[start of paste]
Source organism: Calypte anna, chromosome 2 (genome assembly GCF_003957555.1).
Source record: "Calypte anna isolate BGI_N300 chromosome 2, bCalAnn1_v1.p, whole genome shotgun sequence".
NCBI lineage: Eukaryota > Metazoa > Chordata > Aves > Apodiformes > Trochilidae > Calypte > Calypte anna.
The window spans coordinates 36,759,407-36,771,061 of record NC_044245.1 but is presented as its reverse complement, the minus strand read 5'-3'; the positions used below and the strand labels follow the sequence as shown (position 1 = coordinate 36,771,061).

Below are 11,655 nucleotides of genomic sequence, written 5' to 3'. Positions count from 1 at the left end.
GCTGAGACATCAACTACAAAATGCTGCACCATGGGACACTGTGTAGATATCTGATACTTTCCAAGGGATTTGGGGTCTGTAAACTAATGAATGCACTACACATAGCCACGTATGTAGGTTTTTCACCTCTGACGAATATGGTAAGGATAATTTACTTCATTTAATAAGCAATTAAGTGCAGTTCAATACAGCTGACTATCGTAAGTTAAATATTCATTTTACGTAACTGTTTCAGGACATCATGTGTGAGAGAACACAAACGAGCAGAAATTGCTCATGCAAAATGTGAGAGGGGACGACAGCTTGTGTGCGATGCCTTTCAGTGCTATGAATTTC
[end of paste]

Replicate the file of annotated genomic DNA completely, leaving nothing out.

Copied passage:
Source organism: Calypte anna, chromosome 2 (genome assembly GCF_003957555.1).
Source record: "Calypte anna isolate BGI_N300 chromosome 2, bCalAnn1_v1.p, whole genome shotgun sequence".
NCBI lineage: Eukaryota > Metazoa > Chordata > Aves > Apodiformes > Trochilidae > Calypte > Calypte anna.
The window spans coordinates 36,759,407-36,771,061 of record NC_044245.1 but is presented as its reverse complement, the minus strand read 5'-3'; the positions used below and the strand labels follow the sequence as shown (position 1 = coordinate 36,771,061).

Below are 11,655 nucleotides of genomic sequence, written 5' to 3'. Positions count from 1 at the left end.
GCTGAGACATCAACTACAAAATGCTGCACCATGGGACACTGTGTAGATATCTGATACTTTCCAAGGGATTTGGGGTCTGTAAACTAATGAATGCACTACACATAGCCACGTATGTAGGTTTTTCACCTCTGACGAATATGGTAAGGATAATTTACTTCATTTAATAAGCAATTAAGTGCAGTTCAATACAGCTGACTATCGTAAGTTAAATATTCATTTTACGTAACTGTTTCAGGACATCATGTGTGAGAGAACACAAACGAGCAGAAATTGCTCATGCAAAATGTGAGAGGGGACGACAGCTTGTGTGCGATGCCTTTCAGTGCTATGAATTTC